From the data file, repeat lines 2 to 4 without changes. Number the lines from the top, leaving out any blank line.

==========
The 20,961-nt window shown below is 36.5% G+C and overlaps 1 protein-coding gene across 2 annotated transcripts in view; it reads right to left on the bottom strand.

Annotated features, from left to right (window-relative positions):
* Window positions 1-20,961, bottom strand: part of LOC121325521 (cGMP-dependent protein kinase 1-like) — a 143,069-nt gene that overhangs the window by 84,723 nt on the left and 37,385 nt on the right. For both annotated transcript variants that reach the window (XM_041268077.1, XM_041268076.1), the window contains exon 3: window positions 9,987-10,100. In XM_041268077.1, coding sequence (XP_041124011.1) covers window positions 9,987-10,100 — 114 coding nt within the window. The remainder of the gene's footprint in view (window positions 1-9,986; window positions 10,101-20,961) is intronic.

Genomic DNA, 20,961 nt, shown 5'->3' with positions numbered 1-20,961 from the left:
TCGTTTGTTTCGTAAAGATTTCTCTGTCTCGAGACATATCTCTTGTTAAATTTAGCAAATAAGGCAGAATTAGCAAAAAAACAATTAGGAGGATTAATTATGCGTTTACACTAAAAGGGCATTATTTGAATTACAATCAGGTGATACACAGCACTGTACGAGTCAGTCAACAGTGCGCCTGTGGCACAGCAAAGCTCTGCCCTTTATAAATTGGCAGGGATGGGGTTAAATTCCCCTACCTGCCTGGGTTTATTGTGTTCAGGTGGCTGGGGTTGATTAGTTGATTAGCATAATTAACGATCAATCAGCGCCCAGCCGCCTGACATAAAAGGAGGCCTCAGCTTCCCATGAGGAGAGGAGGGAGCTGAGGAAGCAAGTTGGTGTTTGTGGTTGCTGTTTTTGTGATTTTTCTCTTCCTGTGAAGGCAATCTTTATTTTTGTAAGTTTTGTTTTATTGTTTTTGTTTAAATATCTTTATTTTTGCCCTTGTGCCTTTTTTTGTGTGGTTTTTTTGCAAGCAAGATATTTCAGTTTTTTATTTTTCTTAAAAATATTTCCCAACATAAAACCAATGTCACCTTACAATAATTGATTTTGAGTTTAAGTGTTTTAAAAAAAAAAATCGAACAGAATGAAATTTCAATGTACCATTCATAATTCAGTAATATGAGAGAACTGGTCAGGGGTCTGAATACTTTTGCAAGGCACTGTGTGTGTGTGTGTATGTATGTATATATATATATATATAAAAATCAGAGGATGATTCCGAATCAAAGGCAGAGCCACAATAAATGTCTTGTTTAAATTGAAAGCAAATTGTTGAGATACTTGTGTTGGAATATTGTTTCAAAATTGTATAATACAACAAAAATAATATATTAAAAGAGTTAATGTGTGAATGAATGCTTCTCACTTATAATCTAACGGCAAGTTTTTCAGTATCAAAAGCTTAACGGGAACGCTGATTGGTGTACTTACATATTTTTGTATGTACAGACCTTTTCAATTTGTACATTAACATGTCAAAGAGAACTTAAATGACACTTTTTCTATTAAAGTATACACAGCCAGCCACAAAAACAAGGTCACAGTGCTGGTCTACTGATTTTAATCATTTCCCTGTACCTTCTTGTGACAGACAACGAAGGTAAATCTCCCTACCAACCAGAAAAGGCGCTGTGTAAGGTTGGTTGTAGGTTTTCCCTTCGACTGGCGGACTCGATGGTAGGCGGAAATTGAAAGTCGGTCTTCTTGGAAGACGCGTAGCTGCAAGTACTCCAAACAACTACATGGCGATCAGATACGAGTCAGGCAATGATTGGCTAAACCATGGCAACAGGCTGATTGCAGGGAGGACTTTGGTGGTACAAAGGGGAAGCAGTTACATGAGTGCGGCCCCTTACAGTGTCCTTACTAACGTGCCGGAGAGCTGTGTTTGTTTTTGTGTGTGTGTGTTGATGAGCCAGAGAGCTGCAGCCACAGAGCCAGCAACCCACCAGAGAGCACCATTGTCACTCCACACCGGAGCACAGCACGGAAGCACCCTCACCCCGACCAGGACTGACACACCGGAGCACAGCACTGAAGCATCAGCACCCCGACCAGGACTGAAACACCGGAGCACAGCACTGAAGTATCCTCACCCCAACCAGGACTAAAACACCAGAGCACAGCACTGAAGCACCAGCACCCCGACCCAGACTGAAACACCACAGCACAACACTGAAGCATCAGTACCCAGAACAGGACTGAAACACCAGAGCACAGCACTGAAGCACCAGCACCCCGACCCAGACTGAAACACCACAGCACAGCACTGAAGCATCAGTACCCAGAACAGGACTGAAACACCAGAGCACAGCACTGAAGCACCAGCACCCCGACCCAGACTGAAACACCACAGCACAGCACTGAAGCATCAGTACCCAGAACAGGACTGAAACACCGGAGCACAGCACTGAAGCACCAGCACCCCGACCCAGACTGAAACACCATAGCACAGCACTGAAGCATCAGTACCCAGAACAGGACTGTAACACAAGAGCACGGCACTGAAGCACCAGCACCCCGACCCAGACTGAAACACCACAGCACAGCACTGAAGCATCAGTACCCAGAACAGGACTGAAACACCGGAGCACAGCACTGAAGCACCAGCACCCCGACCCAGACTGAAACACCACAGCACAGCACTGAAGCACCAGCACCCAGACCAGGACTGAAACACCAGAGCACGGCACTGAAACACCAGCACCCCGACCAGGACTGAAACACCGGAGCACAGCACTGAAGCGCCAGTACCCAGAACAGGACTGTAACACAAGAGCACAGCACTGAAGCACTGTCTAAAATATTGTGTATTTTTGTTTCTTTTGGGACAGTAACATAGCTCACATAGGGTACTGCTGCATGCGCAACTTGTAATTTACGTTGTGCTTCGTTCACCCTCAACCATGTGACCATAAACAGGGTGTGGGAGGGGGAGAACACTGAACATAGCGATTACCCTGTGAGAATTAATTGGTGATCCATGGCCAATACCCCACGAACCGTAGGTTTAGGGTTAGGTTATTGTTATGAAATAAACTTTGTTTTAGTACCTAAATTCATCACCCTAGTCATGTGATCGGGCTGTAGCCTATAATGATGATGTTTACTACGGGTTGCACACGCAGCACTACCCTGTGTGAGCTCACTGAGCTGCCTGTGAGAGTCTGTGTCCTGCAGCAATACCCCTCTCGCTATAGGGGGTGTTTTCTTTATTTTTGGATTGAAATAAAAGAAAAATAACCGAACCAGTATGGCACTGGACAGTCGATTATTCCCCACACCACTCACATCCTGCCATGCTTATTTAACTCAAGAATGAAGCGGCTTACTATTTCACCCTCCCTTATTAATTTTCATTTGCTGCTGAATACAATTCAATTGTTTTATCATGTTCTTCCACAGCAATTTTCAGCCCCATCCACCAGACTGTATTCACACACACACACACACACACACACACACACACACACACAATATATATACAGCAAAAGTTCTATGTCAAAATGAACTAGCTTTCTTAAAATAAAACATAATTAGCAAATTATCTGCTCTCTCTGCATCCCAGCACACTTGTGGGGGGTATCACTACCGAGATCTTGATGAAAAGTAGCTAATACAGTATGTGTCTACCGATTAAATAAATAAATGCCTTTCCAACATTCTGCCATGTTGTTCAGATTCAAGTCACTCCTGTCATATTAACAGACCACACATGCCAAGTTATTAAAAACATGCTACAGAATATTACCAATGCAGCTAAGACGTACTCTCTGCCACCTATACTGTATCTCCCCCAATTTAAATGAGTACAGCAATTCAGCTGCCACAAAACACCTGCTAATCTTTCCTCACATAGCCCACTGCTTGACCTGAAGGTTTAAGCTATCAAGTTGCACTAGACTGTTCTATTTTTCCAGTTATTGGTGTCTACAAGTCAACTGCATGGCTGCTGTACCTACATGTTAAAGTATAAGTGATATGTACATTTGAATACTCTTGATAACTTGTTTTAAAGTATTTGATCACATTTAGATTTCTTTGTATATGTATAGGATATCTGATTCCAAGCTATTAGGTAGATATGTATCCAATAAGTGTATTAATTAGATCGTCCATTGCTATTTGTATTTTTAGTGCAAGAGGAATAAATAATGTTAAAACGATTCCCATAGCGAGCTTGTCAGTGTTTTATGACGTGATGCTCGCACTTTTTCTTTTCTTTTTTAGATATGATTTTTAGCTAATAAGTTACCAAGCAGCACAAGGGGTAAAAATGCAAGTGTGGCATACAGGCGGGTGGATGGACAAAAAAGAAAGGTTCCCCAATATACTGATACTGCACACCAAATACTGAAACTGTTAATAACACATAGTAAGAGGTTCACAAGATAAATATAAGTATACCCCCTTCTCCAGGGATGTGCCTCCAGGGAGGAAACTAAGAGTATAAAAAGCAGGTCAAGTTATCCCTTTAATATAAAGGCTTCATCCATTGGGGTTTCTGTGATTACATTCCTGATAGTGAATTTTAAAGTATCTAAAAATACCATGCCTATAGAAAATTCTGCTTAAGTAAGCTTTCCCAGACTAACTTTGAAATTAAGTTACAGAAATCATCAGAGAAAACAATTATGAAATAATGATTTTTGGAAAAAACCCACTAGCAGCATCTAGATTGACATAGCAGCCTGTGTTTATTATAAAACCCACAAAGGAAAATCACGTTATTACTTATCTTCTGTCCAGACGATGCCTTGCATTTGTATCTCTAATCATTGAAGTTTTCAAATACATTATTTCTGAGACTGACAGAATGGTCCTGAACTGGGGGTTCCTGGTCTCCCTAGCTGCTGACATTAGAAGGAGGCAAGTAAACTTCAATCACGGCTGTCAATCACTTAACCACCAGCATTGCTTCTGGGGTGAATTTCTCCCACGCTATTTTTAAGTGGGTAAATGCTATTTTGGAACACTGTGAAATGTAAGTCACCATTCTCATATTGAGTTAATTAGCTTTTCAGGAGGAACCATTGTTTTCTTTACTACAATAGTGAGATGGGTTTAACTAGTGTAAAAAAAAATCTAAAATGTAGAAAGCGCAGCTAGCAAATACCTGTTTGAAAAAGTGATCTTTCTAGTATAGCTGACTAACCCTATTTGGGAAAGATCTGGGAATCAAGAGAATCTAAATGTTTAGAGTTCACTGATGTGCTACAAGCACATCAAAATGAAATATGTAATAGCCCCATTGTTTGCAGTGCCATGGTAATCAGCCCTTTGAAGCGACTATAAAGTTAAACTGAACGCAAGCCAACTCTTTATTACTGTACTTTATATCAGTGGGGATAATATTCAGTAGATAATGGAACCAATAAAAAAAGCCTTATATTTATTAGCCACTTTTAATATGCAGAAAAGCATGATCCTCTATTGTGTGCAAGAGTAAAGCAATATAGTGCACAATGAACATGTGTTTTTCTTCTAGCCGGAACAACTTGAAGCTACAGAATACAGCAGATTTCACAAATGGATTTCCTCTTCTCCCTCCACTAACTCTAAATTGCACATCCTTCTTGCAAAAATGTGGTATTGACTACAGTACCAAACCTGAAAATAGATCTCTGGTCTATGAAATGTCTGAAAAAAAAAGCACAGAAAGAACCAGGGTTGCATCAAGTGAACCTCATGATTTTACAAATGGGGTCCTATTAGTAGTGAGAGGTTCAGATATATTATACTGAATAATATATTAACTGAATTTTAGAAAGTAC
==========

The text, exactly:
Annotated features, from left to right (window-relative positions):
* Window positions 1-20,961, bottom strand: part of LOC121325521 (cGMP-dependent protein kinase 1-like) — a 143,069-nt gene that overhangs the window by 84,723 nt on the left and 37,385 nt on the right. For both annotated transcript variants that reach the window (XM_041268077.1, XM_041268076.1), the window contains exon 3: window positions 9,987-10,100. In XM_041268077.1, coding sequence (XP_041124011.1) covers window positions 9,987-10,100 — 114 coding nt within the window. The remainder of the gene's footprint in view (window positions 1-9,986; window positions 10,101-20,961) is intronic.

Genomic DNA, 20,961 nt, shown 5'->3' with positions numbered 1-20,961 from the left: